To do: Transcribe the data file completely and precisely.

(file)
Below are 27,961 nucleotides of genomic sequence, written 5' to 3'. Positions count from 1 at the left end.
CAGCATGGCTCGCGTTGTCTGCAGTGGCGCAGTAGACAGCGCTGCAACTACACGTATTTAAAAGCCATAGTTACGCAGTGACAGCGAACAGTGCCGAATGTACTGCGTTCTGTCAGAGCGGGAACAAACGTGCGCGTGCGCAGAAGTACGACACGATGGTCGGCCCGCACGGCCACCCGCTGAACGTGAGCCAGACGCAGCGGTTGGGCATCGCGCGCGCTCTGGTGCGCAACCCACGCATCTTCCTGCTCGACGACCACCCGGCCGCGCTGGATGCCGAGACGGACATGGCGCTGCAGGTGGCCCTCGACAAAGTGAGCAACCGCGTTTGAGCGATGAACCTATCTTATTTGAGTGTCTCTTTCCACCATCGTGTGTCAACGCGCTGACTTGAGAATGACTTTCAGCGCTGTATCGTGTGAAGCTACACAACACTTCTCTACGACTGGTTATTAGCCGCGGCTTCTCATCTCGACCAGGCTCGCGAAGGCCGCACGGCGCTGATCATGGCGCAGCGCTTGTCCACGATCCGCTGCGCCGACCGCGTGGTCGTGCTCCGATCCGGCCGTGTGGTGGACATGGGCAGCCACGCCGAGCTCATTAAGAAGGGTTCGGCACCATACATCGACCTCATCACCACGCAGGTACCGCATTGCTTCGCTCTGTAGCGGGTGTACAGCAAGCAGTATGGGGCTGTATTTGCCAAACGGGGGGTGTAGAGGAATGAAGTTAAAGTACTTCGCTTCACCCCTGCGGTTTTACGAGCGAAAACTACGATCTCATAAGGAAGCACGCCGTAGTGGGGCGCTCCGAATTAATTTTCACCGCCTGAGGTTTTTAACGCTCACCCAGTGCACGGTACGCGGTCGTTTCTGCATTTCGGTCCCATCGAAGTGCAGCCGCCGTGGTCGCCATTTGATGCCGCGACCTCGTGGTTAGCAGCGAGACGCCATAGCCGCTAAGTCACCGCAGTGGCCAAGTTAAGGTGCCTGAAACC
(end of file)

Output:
Below are 27,961 nucleotides of genomic sequence, written 5' to 3'. Positions count from 1 at the left end.
CAGCATGGCTCGCGTTGTCTGCAGTGGCGCAGTAGACAGCGCTGCAACTACACGTATTTAAAAGCCATAGTTACGCAGTGACAGCGAACAGTGCCGAATGTACTGCGTTCTGTCAGAGCGGGAACAAACGTGCGCGTGCGCAGAAGTACGACACGATGGTCGGCCCGCACGGCCACCCGCTGAACGTGAGCCAGACGCAGCGGTTGGGCATCGCGCGCGCTCTGGTGCGCAACCCACGCATCTTCCTGCTCGACGACCACCCGGCCGCGCTGGATGCCGAGACGGACATGGCGCTGCAGGTGGCCCTCGACAAAGTGAGCAACCGCGTTTGAGCGATGAACCTATCTTATTTGAGTGTCTCTTTCCACCATCGTGTGTCAACGCGCTGACTTGAGAATGACTTTCAGCGCTGTATCGTGTGAAGCTACACAACACTTCTCTACGACTGGTTATTAGCCGCGGCTTCTCATCTCGACCAGGCTCGCGAAGGCCGCACGGCGCTGATCATGGCGCAGCGCTTGTCCACGATCCGCTGCGCCGACCGCGTGGTCGTGCTCCGATCCGGCCGTGTGGTGGACATGGGCAGCCACGCCGAGCTCATTAAGAAGGGTTCGGCACCATACATCGACCTCATCACCACGCAGGTACCGCATTGCTTCGCTCTGTAGCGGGTGTACAGCAAGCAGTATGGGGCTGTATTTGCCAAACGGGGGGTGTAGAGGAATGAAGTTAAAGTACTTCGCTTCACCCCTGCGGTTTTACGAGCGAAAACTACGATCTCATAAGGAAGCACGCCGTAGTGGGGCGCTCCGAATTAATTTTCACCGCCTGAGGTTTTTAACGCTCACCCAGTGCACGGTACGCGGTCGTTTCTGCATTTCGGTCCCATCGAAGTGCAGCCGCCGTGGTCGCCATTTGATGCCGCGACCTCGTGGTTAGCAGCGAGACGCCATAGCCGCTAAGTCACCGCAGTGGCCAAGTTAAGGTGCCTGAAACC